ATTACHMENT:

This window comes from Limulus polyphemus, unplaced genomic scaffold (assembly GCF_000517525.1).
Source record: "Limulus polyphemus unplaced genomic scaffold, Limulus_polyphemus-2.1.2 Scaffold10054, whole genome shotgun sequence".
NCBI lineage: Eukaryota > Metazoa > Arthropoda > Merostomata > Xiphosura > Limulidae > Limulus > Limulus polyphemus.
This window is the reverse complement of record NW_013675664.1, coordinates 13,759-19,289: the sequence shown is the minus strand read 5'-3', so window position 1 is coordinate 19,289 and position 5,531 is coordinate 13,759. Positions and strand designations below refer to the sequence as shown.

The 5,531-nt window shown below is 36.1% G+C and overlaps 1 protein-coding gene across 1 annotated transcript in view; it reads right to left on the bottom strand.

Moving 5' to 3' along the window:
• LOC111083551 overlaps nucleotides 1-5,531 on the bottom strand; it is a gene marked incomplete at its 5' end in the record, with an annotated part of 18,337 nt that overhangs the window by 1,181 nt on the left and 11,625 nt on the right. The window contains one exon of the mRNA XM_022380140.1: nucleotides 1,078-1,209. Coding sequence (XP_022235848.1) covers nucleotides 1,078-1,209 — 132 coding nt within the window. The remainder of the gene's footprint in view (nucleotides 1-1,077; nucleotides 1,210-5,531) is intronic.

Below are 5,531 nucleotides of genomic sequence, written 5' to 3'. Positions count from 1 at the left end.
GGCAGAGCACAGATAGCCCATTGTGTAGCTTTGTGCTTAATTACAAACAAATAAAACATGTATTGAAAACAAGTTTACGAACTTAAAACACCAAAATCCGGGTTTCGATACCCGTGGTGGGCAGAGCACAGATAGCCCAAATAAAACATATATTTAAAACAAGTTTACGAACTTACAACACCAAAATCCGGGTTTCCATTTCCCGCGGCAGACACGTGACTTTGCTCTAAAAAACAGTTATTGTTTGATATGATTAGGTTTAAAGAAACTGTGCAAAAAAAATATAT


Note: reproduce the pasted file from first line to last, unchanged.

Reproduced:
This window comes from Limulus polyphemus, unplaced genomic scaffold (assembly GCF_000517525.1).
Source record: "Limulus polyphemus unplaced genomic scaffold, Limulus_polyphemus-2.1.2 Scaffold10054, whole genome shotgun sequence".
NCBI lineage: Eukaryota > Metazoa > Arthropoda > Merostomata > Xiphosura > Limulidae > Limulus > Limulus polyphemus.
This window is the reverse complement of record NW_013675664.1, coordinates 13,759-19,289: the sequence shown is the minus strand read 5'-3', so window position 1 is coordinate 19,289 and position 5,531 is coordinate 13,759. Positions and strand designations below refer to the sequence as shown.

The 5,531-nt window shown below is 36.1% G+C and overlaps 1 protein-coding gene across 1 annotated transcript in view; it reads right to left on the bottom strand.

Moving 5' to 3' along the window:
• LOC111083551 overlaps nucleotides 1-5,531 on the bottom strand; it is a gene marked incomplete at its 5' end in the record, with an annotated part of 18,337 nt that overhangs the window by 1,181 nt on the left and 11,625 nt on the right. The window contains one exon of the mRNA XM_022380140.1: nucleotides 1,078-1,209. Coding sequence (XP_022235848.1) covers nucleotides 1,078-1,209 — 132 coding nt within the window. The remainder of the gene's footprint in view (nucleotides 1-1,077; nucleotides 1,210-5,531) is intronic.

Below are 5,531 nucleotides of genomic sequence, written 5' to 3'. Positions count from 1 at the left end.
GGCAGAGCACAGATAGCCCATTGTGTAGCTTTGTGCTTAATTACAAACAAATAAAACATGTATTGAAAACAAGTTTACGAACTTAAAACACCAAAATCCGGGTTTCGATACCCGTGGTGGGCAGAGCACAGATAGCCCAAATAAAACATATATTTAAAACAAGTTTACGAACTTACAACACCAAAATCCGGGTTTCCATTTCCCGCGGCAGACACGTGACTTTGCTCTAAAAAACAGTTATTGTTTGATATGATTAGGTTTAAAGAAACTGTGCAAAAAAAATATAT